# The entropy of lottery drawing machines

Suppose we have a fair lottery drawing machine where you have a container of numbered balls that is rotated many times such that interaction of the balls with themselves and the container produces a random distribution of the balls. We can say that this distribution of balls has a certain entropy, call it $$E$$. Now we have some kind (the details are unimportant for the question) of extracting mechanism that extracts balls from the container, there is an entropy associated with this extractor , call it $$E-prime$$. Would it be correct to say that the resulting lottery picks are the result of the superposition of entropies $$E$$ and $$E-prime$$ or the product of both entropies?

• Why does the extractor device have an entropy? – boyfarrell Oct 30 '18 at 22:07
• @boyfarrell: Because the extractor picks the balls from any point inside the container, a probability space if you like, not just selecting a ball from a single point as the balls go passing by. Should I edit my question to add that feature? – William Hird Oct 30 '18 at 22:13
• OK. I normally think of associating an entropy to a distribution. I think that the extraction device is just a channel. You could think about this equation as an analogue, en.m.wikipedia.org/wiki/Landauer_formula which is a channel connecting two distributions. But really here you only have one distribution. – boyfarrell Oct 30 '18 at 22:19
• @boyfarrell: I think there are two distributions, the distribution of the balls at the moment a ball is selected and the distribution of the extracting locations as plotted against time. – William Hird Oct 30 '18 at 22:43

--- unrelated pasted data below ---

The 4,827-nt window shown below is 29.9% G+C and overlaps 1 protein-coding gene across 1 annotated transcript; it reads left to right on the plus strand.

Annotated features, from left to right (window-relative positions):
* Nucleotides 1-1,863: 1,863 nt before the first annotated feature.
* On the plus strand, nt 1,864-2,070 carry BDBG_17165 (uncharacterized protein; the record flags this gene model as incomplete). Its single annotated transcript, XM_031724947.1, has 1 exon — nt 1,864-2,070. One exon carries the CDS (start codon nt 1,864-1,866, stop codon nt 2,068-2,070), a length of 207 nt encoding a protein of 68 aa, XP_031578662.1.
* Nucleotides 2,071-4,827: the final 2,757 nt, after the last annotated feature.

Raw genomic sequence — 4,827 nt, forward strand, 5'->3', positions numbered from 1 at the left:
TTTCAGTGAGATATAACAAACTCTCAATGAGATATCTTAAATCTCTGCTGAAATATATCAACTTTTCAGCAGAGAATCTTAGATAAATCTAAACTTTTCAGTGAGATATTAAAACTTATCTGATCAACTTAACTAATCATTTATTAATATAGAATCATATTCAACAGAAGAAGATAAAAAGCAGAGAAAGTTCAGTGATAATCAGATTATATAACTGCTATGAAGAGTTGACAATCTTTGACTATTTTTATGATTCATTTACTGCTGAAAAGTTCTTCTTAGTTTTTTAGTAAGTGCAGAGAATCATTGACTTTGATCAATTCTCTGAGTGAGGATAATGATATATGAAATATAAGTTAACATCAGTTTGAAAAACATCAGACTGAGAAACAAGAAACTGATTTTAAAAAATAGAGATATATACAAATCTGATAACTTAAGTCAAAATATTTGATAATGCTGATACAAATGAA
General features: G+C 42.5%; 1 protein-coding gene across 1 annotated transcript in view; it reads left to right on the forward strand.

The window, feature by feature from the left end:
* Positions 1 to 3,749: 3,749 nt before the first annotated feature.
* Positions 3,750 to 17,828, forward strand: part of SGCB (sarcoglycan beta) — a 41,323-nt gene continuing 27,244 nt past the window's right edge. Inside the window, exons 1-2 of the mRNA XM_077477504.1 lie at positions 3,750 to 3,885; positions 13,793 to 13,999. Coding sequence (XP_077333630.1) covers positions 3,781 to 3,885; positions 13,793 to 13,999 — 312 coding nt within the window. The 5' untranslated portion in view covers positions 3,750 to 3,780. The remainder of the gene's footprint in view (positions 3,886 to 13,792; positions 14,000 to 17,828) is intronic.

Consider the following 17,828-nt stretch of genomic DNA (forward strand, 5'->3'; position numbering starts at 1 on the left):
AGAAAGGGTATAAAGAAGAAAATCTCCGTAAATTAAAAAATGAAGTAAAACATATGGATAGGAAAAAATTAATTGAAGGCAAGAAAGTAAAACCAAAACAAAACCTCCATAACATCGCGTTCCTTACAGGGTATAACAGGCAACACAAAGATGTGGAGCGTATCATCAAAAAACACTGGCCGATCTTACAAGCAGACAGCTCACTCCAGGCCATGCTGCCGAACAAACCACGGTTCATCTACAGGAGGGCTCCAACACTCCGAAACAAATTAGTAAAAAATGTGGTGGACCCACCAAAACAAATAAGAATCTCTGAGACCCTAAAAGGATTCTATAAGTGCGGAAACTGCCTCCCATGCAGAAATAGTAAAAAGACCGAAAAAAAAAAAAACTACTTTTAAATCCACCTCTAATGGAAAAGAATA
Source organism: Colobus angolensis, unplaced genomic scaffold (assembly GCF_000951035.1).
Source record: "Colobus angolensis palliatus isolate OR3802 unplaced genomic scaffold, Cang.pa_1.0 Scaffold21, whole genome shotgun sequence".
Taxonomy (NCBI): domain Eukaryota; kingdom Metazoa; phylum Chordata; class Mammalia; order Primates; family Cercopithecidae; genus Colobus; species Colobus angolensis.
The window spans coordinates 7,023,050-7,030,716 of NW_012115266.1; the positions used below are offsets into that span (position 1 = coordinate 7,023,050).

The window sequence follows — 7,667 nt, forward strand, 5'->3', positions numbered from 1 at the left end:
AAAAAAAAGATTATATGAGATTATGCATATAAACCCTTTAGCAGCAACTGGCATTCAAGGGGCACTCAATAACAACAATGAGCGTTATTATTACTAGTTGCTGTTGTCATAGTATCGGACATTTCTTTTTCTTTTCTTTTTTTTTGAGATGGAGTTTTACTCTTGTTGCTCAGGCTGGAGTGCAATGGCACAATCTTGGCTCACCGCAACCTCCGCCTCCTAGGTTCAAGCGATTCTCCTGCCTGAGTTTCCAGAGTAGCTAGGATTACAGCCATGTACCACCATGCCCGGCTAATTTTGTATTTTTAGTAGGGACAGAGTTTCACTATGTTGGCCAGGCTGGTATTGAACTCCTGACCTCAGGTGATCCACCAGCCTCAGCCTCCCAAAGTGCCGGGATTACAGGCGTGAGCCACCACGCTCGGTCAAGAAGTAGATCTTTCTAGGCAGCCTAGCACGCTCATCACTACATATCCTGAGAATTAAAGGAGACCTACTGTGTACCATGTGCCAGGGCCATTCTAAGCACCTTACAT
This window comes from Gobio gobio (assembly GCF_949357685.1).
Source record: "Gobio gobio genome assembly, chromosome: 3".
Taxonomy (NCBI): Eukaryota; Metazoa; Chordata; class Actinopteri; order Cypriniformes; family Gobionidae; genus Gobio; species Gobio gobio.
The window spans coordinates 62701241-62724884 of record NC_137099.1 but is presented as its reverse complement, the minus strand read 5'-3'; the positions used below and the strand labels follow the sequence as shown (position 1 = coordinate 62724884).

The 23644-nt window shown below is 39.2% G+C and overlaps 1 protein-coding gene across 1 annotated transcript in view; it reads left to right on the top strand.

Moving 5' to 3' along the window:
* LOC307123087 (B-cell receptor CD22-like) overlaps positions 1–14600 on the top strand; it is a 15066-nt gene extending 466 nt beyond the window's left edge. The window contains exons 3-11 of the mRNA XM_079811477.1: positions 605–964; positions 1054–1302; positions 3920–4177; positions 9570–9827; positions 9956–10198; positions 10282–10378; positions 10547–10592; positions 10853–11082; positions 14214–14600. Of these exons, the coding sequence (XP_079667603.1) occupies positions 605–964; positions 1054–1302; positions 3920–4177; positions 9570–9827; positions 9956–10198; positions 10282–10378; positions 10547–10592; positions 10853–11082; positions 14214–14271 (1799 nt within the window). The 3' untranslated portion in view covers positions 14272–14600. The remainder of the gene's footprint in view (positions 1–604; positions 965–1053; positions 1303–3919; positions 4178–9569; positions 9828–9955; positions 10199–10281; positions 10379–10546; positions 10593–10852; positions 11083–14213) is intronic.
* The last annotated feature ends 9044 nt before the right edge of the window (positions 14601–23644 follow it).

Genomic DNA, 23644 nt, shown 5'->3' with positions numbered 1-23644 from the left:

• I think there is one distribution of particles defined by phase space of position and momentum values (x, y, z, px, py, pz). The extractor samples a single phase space point because it is a physical mechanism, say at (xe, ye, ze) and extracts balls with any momentum. If the balls are ergodically distributed, then it does not matter the location of the extractor or even if it is at a constant location with time. – boyfarrell Oct 30 '18 at 23:35

TLDR: the entropy of the total system is $$E+E’$$
So for any system the entropy is related to the number of microstates by $$E=k \ln(\Omega)$$. Assuming that the two systems are independent and that each microstate is equally likely then the number of possible microstates in the combined system is the product of the number of microstates in the two sub systems. I.e. for every microstate of one subsystem the other could be in any of its possible microstates.
Then, the entropy of the combined system can thus be directly calculated as $$k \ln(\Omega \; \Omega’) = k \ln(\Omega) + k \ln(\Omega’) = E + E’$$